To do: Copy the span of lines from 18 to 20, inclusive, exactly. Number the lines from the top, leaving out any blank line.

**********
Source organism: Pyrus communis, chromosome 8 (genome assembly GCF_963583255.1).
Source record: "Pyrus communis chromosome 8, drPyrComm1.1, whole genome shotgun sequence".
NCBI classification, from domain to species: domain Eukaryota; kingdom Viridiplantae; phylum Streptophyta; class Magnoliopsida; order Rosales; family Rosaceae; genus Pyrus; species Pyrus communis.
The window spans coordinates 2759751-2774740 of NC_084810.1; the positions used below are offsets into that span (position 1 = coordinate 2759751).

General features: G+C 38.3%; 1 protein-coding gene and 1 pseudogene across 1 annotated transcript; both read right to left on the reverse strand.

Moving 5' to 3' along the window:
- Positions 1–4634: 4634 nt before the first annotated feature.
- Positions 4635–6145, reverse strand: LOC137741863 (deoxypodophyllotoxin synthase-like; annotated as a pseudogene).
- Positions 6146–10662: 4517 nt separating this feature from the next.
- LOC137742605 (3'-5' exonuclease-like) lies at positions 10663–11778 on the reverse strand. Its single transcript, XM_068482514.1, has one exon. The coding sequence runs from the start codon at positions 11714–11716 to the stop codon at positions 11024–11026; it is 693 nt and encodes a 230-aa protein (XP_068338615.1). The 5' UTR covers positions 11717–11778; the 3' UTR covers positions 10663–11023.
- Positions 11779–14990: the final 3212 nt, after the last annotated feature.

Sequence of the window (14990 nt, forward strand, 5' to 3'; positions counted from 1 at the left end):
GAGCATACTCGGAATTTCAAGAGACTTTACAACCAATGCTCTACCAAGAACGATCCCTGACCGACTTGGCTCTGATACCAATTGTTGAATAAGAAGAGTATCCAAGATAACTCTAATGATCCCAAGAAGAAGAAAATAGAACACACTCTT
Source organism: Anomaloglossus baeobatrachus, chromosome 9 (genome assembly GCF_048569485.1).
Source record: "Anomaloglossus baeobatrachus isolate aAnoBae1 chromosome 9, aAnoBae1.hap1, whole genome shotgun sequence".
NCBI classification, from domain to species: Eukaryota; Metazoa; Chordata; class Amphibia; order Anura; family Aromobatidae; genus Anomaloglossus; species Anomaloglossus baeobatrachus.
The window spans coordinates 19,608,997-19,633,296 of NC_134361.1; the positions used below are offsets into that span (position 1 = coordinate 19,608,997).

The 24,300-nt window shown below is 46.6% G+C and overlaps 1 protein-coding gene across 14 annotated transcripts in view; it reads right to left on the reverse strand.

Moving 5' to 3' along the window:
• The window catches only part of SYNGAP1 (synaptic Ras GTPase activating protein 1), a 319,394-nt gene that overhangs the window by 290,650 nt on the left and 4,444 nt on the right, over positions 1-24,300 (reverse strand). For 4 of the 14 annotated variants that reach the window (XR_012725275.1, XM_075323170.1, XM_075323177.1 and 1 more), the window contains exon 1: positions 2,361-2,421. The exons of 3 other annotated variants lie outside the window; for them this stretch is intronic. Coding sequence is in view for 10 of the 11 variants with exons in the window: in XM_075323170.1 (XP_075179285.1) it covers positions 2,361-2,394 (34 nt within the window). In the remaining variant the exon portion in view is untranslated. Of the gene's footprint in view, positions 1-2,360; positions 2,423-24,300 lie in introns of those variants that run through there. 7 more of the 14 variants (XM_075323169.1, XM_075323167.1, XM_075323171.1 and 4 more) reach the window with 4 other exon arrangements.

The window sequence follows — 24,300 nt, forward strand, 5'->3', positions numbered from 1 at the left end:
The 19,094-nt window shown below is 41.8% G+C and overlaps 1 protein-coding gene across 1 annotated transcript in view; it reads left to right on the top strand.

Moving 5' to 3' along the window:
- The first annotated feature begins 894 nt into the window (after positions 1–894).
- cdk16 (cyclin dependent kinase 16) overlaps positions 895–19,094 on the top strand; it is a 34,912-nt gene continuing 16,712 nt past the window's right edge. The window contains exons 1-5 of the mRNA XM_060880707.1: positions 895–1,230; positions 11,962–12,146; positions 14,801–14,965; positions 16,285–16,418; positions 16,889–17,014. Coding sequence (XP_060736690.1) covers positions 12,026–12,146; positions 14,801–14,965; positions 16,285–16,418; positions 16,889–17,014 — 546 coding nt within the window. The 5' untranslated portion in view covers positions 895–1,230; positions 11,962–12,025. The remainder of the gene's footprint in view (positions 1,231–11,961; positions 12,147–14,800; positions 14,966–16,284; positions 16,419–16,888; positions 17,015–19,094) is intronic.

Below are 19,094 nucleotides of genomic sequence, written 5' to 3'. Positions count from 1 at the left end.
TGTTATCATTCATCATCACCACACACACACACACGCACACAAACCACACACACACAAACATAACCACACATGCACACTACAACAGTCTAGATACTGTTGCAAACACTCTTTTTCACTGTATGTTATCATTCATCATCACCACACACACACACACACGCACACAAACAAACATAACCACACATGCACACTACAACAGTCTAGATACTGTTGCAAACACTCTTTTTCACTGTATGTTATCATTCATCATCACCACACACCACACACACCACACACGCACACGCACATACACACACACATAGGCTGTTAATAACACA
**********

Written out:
The 24,300-nt window shown below is 46.6% G+C and overlaps 1 protein-coding gene across 14 annotated transcripts in view; it reads right to left on the reverse strand.

Moving 5' to 3' along the window:
• The window catches only part of SYNGAP1 (synaptic Ras GTPase activating protein 1), a 319,394-nt gene that overhangs the window by 290,650 nt on the left and 4,444 nt on the right, over positions 1-24,300 (reverse strand). For 4 of the 14 annotated variants that reach the window (XR_012725275.1, XM_075323170.1, XM_075323177.1 and 1 more), the window contains exon 1: positions 2,361-2,421. The exons of 3 other annotated variants lie outside the window; for them this stretch is intronic. Coding sequence is in view for 10 of the 11 variants with exons in the window: in XM_075323170.1 (XP_075179285.1) it covers positions 2,361-2,394 (34 nt within the window). In the remaining variant the exon portion in view is untranslated. Of the gene's footprint in view, positions 1-2,360; positions 2,423-24,300 lie in introns of those variants that run through there. 7 more of the 14 variants (XM_075323169.1, XM_075323167.1, XM_075323171.1 and 4 more) reach the window with 4 other exon arrangements.